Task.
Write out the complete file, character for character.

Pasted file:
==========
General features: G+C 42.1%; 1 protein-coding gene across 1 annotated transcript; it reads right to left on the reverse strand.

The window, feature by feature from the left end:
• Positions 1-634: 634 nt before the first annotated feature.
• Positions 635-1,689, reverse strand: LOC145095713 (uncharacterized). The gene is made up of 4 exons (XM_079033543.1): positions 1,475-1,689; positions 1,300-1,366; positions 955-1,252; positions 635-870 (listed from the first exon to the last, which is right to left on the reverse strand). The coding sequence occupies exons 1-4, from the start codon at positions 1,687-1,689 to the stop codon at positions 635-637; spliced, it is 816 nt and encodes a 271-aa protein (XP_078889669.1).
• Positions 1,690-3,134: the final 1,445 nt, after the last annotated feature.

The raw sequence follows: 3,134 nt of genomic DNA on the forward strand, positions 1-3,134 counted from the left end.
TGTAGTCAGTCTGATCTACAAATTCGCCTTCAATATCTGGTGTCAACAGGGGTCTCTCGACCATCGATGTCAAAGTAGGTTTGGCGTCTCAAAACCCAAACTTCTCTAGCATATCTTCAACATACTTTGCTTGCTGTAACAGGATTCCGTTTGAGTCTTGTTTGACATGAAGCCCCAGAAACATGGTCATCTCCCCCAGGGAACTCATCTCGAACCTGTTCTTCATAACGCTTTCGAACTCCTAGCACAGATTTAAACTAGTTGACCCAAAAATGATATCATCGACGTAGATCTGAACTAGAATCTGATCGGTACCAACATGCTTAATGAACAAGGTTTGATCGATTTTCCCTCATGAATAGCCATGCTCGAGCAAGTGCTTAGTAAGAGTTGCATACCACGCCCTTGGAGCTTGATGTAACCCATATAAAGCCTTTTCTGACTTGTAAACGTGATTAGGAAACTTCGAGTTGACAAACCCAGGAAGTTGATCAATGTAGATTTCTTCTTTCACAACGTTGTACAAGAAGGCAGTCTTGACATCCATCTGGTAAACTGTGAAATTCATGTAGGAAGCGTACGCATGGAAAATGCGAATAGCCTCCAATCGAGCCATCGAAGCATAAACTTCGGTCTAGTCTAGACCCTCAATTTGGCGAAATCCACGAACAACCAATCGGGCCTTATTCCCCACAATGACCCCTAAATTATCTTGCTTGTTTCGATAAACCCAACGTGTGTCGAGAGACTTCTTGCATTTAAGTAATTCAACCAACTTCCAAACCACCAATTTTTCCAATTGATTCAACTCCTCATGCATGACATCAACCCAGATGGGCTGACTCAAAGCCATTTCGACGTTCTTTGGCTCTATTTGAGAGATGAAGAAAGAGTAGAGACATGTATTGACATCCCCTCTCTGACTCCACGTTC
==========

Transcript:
General features: G+C 42.1%; 1 protein-coding gene across 1 annotated transcript; it reads right to left on the reverse strand.

The window, feature by feature from the left end:
• Positions 1-634: 634 nt before the first annotated feature.
• Positions 635-1,689, reverse strand: LOC145095713 (uncharacterized). The gene is made up of 4 exons (XM_079033543.1): positions 1,475-1,689; positions 1,300-1,366; positions 955-1,252; positions 635-870 (listed from the first exon to the last, which is right to left on the reverse strand). The coding sequence occupies exons 1-4, from the start codon at positions 1,687-1,689 to the stop codon at positions 635-637; spliced, it is 816 nt and encodes a 271-aa protein (XP_078889669.1).
• Positions 1,690-3,134: the final 1,445 nt, after the last annotated feature.

The raw sequence follows: 3,134 nt of genomic DNA on the forward strand, positions 1-3,134 counted from the left end.
TGTAGTCAGTCTGATCTACAAATTCGCCTTCAATATCTGGTGTCAACAGGGGTCTCTCGACCATCGATGTCAAAGTAGGTTTGGCGTCTCAAAACCCAAACTTCTCTAGCATATCTTCAACATACTTTGCTTGCTGTAACAGGATTCCGTTTGAGTCTTGTTTGACATGAAGCCCCAGAAACATGGTCATCTCCCCCAGGGAACTCATCTCGAACCTGTTCTTCATAACGCTTTCGAACTCCTAGCACAGATTTAAACTAGTTGACCCAAAAATGATATCATCGACGTAGATCTGAACTAGAATCTGATCGGTACCAACATGCTTAATGAACAAGGTTTGATCGATTTTCCCTCATGAATAGCCATGCTCGAGCAAGTGCTTAGTAAGAGTTGCATACCACGCCCTTGGAGCTTGATGTAACCCATATAAAGCCTTTTCTGACTTGTAAACGTGATTAGGAAACTTCGAGTTGACAAACCCAGGAAGTTGATCAATGTAGATTTCTTCTTTCACAACGTTGTACAAGAAGGCAGTCTTGACATCCATCTGGTAAACTGTGAAATTCATGTAGGAAGCGTACGCATGGAAAATGCGAATAGCCTCCAATCGAGCCATCGAAGCATAAACTTCGGTCTAGTCTAGACCCTCAATTTGGCGAAATCCACGAACAACCAATCGGGCCTTATTCCCCACAATGACCCCTAAATTATCTTGCTTGTTTCGATAAACCCAACGTGTGTCGAGAGACTTCTTGCATTTAAGTAATTCAACCAACTTCCAAACCACCAATTTTTCCAATTGATTCAACTCCTCATGCATGACATCAACCCAGATGGGCTGACTCAAAGCCATTTCGACGTTCTTTGGCTCTATTTGAGAGATGAAGAAAGAGTAGAGACATGTATTGACATCCCCTCTCTGACTCCACGTTC